The secret Foreign Intelligence and Surveillance Act (FISA) court, ruling squarely against the Department of Justice last week, stated that FISA - which allows a lower standard of suspicion for foreign intelligence surveillance warrants than for criminal search warrants - cannot be used "primarily for a law enforcement purpose," as the DOJ demanded.

A federal court in D.C. refused to accept "a basic assertion by someone named Mobbs" -- a "special advisor" to the Defense Department - as the sole basis for holding a man incommunicado indefinitely.

Courts may be boring places and legal decisions may make your head spin, legal processes may take months or even years to complete, but without these, as imperfect as they are, we would all be lost.

On another front, what about grass roots activism?

Investigative journalist Kyle Hence of (UQ) continues to raise the question: Why has there been no independent investigation into 9/11? UQ is sponsoring an event at The New School in New York City on September 8th. According to UQ's website (where readers can go for more detailed information), "The evening will open with the world premiere of our new video project Aftermath: Unanswered Questions of 9/11 a co-production of Guerilla News Network and Unanswered Questions."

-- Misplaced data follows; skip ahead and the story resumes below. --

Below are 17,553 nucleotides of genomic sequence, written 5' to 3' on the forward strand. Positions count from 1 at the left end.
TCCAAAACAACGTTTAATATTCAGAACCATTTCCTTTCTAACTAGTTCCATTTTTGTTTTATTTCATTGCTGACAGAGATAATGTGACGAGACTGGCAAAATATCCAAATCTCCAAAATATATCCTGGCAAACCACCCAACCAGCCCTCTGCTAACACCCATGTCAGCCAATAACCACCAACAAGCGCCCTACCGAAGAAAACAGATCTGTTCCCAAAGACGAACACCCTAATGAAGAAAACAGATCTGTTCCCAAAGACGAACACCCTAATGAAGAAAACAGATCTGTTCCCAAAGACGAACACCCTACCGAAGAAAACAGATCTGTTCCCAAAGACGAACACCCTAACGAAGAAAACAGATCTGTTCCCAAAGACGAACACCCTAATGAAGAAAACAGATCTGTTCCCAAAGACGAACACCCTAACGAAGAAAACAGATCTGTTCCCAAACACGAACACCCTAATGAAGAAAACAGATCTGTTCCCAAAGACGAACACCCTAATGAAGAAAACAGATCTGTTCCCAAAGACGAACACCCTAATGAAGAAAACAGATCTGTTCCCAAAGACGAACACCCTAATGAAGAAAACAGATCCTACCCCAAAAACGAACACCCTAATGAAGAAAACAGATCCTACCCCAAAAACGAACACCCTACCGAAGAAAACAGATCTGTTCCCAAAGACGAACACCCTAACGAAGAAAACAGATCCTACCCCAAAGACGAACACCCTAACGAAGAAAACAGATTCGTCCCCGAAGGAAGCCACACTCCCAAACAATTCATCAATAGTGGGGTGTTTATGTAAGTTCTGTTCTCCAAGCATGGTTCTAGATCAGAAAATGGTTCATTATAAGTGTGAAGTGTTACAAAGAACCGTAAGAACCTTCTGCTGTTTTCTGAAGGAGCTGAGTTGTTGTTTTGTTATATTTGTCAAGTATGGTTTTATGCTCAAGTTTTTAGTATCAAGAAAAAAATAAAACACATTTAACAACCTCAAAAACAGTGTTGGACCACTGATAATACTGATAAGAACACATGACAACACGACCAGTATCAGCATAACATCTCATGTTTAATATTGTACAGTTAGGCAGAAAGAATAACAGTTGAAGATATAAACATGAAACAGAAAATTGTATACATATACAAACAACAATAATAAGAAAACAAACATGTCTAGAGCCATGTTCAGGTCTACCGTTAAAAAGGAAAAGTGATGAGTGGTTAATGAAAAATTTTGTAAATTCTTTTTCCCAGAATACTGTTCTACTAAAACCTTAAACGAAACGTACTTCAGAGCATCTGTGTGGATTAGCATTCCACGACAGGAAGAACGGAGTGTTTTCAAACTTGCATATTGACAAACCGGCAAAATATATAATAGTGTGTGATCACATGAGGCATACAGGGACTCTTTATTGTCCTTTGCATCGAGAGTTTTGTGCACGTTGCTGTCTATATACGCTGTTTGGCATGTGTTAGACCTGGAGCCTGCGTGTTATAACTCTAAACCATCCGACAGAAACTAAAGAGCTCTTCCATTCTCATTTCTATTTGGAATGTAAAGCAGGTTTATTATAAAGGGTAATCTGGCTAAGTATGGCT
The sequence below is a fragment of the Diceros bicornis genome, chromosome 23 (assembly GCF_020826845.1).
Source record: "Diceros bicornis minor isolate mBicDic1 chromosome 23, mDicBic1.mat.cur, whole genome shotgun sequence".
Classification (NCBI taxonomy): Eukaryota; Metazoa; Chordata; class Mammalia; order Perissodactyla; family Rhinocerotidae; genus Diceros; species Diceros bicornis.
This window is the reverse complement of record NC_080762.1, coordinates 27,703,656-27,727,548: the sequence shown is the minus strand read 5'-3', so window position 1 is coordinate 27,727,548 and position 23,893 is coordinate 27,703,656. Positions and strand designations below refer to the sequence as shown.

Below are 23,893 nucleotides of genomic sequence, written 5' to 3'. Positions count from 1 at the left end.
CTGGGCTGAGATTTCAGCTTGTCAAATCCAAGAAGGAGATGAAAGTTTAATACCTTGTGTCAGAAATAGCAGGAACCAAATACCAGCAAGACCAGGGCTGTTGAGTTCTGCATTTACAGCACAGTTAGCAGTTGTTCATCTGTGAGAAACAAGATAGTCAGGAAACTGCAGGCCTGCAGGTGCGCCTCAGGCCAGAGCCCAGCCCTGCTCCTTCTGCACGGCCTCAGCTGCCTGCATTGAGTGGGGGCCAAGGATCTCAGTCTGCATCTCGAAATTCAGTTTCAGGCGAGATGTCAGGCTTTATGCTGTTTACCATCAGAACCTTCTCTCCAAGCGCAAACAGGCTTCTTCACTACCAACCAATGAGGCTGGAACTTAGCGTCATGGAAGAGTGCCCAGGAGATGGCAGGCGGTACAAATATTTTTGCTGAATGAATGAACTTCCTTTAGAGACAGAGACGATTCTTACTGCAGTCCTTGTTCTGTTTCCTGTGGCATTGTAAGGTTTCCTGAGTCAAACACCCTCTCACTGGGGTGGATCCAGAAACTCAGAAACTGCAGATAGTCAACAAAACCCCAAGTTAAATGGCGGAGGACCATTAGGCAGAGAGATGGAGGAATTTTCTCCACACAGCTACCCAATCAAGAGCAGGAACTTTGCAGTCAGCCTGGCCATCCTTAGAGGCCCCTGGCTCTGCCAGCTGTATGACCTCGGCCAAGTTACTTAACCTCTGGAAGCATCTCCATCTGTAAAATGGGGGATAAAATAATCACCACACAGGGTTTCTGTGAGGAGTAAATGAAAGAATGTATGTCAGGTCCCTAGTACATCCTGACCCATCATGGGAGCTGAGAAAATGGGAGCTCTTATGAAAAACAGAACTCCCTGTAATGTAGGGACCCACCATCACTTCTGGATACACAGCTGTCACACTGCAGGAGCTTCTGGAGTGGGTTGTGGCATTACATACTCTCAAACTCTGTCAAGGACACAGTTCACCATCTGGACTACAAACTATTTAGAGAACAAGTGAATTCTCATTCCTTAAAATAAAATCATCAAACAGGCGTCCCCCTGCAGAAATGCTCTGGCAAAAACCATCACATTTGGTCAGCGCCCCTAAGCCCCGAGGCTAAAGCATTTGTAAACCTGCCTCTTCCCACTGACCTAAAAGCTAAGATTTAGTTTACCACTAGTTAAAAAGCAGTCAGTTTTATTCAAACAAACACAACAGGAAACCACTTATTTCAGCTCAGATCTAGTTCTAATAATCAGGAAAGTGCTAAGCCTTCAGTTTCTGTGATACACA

On August 26th, Senator Bill Nelson called for a National Commission to investigate 9/11.

Another writer, John "Splitting the Sky" Boncore, who has published a massive book about his experiences in prison and the insights he gained about our society and human condition, has written a treatise on another aspect of the fall of the World Trade Towers, which implicates Rudolph Guiliani. (Copy available from me or John at John travels around the United States and Canada speaking on Native American sovereignty and civil rights.

The Bill of Rights Defense Committee launched a campaign to have local municipalities resolve to work towards repealing or amending the USA PATRIOT Act and declare their areas "Civil Liberties Safe Zones." The campaign has spread to many other locales around the nation, now including numerous areas in Massachusetts; Ann Arbor, Michigan; Berkeley, California; Boulder and Denver, Colorado; and Carrboro, North Carolina. The ACLU of Broward Country, Florida is also launching a similar effort. The Defense Committee's proposed resolution and other helpful materials can be found at

There are many other efforts. Opponents of Bush frequently come out in numbers to protest him. Despite alarming efforts by the Administration to suppress these peaceful attempts to exercise our First Amendment right to speak, people keep going out and protesting.